What My World Needs Now is Love, Sweet Love…Named Shea

Posted: May 12, 2011 in Uncategorized

Let me preface this by saying that I’m not talking about Shea Stadium, which is no longer even called Shea Stadium but has apparently been renamed CitiField. Which is fine by me, but having grown up half a mile from there and being a Mets fan from very earliest childhood, it’s still not the same and I haven’t yet been there for a game since it was renamed. I still love my Mets, though. Which many of my gay compadres don’t understand for the life of them. But I digress. The Shea to whom I refer is my brother’s daughter. My niece. My actual niece. My parents’ granddaughter. Who is two years old, and whom I only learned about recently after an old friend inevitably spilled the beans, and who even without meeting yet, I am burning with love. Allow me to elaborate, because right now I’m feeling like an adopted child who relocated their birth parents, or something at least very vaguely similar.

I should explain a few things about my brother. His name isn’t important and will not show in this article because it needn’t. He’s fifteen months older than me, was very much my parents’ little blond Crown Prince, pretty much got anything he asked them for, and even though he clearly loved me and my twin sister unconditionally, he more or less resented us for stealing his thunder when we were born. Which is fine with me; I’ve been taking care of myself and my quests for importance since I was a very small child and let very little stand in my way. But in young adulthood, he changed noticeably; he hated everybody and everything and was escaping into sub-realities any way he could, whether through Illuminati philosophy and quantum physics, or hardcore heavy metal music. Many was the night, when he and I shared a room and I had to be up for an Equity audition the next day at 6 AM, that he would set a boombox next to my ear and blast me awake at three in the morning with Def Leppard at full volume just because he found it amusing to do so. Or when he’d make me feel stupid in front of his friends because I didn’t know this or that passage by Aleister Crowley. Or when he’d bring a gang of noisy metalhead friends home in the middle of the night and start broiling steaks for everyone. None of this matters; he was my brother, I loved him, I would and will always love him.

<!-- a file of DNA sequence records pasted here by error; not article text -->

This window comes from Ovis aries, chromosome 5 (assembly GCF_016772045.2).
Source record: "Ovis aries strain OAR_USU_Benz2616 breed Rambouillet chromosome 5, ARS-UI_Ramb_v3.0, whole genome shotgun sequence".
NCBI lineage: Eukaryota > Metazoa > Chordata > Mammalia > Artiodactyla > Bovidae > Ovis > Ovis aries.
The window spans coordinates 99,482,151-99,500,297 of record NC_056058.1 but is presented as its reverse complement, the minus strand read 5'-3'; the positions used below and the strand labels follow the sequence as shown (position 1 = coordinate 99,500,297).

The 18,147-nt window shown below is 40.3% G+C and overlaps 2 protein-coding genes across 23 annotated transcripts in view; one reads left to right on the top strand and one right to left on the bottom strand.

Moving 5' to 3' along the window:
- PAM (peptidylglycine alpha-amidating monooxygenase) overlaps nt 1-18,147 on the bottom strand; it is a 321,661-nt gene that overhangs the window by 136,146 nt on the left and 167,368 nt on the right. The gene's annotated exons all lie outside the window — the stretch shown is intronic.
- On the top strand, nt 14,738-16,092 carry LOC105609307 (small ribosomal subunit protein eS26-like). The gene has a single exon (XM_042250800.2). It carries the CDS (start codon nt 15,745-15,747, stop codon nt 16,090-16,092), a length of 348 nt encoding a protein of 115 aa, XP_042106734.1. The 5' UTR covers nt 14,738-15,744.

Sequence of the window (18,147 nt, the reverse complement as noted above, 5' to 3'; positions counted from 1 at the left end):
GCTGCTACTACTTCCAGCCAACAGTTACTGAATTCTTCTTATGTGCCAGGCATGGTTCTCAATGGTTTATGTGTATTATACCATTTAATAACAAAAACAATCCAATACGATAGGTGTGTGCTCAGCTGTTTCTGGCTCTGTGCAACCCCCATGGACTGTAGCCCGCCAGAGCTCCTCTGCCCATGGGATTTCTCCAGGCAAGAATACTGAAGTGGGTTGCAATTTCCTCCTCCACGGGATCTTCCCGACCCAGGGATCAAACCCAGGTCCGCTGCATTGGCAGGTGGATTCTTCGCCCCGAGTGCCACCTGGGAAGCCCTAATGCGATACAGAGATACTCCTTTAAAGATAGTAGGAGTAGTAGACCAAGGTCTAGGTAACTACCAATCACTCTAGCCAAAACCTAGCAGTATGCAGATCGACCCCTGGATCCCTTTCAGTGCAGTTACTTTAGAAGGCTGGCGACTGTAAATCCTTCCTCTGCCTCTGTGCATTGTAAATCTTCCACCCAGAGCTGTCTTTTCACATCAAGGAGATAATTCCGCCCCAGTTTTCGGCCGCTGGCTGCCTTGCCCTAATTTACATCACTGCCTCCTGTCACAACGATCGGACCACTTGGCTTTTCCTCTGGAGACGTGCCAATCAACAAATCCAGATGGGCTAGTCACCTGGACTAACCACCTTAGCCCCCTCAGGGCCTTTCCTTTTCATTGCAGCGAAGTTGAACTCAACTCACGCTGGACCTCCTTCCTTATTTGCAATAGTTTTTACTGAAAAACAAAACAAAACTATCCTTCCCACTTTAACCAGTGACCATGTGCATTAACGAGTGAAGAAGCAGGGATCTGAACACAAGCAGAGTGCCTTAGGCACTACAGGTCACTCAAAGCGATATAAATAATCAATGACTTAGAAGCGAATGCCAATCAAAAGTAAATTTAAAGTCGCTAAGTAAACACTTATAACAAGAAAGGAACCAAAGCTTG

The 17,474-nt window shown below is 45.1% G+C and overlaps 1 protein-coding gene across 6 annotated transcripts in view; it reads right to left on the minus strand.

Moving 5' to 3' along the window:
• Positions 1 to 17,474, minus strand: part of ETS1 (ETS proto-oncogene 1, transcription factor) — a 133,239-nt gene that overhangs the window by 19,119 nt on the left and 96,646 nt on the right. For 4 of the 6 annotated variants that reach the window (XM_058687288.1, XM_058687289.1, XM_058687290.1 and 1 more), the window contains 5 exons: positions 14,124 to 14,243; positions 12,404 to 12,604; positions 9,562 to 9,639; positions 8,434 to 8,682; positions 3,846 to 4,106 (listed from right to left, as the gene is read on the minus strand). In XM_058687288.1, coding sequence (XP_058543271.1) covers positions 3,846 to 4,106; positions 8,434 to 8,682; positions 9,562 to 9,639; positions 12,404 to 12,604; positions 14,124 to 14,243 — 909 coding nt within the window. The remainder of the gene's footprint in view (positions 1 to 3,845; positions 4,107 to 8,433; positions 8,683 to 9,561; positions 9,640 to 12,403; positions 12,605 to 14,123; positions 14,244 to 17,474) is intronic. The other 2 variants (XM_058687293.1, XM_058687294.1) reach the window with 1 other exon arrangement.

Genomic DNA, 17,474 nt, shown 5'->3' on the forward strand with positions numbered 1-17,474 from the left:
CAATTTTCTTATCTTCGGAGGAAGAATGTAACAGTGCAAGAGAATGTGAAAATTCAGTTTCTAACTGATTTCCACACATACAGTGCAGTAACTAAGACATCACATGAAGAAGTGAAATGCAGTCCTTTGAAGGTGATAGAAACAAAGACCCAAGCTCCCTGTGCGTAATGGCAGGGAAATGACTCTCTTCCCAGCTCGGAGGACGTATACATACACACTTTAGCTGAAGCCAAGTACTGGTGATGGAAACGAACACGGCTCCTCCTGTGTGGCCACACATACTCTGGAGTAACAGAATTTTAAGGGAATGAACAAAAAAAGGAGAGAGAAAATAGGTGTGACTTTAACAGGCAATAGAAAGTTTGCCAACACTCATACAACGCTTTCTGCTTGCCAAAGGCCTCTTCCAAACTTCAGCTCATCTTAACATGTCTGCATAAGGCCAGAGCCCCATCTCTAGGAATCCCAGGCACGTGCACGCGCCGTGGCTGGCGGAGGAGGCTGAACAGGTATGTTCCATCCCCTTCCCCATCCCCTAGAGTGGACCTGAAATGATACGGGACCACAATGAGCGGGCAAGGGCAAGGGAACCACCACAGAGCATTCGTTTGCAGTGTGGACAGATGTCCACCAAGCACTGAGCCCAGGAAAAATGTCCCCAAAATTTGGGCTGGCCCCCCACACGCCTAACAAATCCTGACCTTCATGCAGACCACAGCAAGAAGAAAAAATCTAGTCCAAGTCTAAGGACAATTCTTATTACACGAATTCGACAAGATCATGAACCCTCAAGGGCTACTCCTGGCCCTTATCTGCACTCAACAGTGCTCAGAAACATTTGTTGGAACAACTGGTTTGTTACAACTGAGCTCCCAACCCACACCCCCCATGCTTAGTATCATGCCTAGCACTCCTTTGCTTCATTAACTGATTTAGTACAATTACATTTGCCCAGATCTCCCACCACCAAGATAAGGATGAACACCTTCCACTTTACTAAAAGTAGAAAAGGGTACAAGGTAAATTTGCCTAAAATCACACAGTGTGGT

My mother asked him to leave the home in November of 1988. The reasons why don’t need to be discussed, although it should be mentioned that shortly before that he treated my grandmother, my sainted Nana, absolutely horribly when she lay here dying in my mother’s bed and threatened to throw her out into the street with only the clothes on her back to fend for herself. From there, things went steadily downhill with him, and suffice to say that my mother kicked him out with the notion that he was twenty-one now and would be fine on his own. What I know now, from bits and pieces gathered over the years, and he’d be furious if he knew I knew all of this, is that he wasn’t fine on his own. He struggled, he starved, he shivered in dark doorways, and above it all, he hated and apparently still hates not merely my guts, but the quicksand I walk upon.

And for twenty-two years, I have implored whatever gods would listen to please give me back my brother, if he was still in there somewhere. The brother who loved cars, and talk of automotives, as much as I love theater and cabaret. The brother who could broil the tastiest steak I ever ate. The brother who was absolutely consumed with a love of CB Radio. The brother who taught me how to cook with a wok. The brother who allowed me to appreciate Zebra, the only heavy metal band I’ve ever liked. The brother who, somehow, was always so proud to come see me in a show even though he thought it unseemly. And the brother with whom I could always have a really great laugh when something struck us both as hilarious, which was often.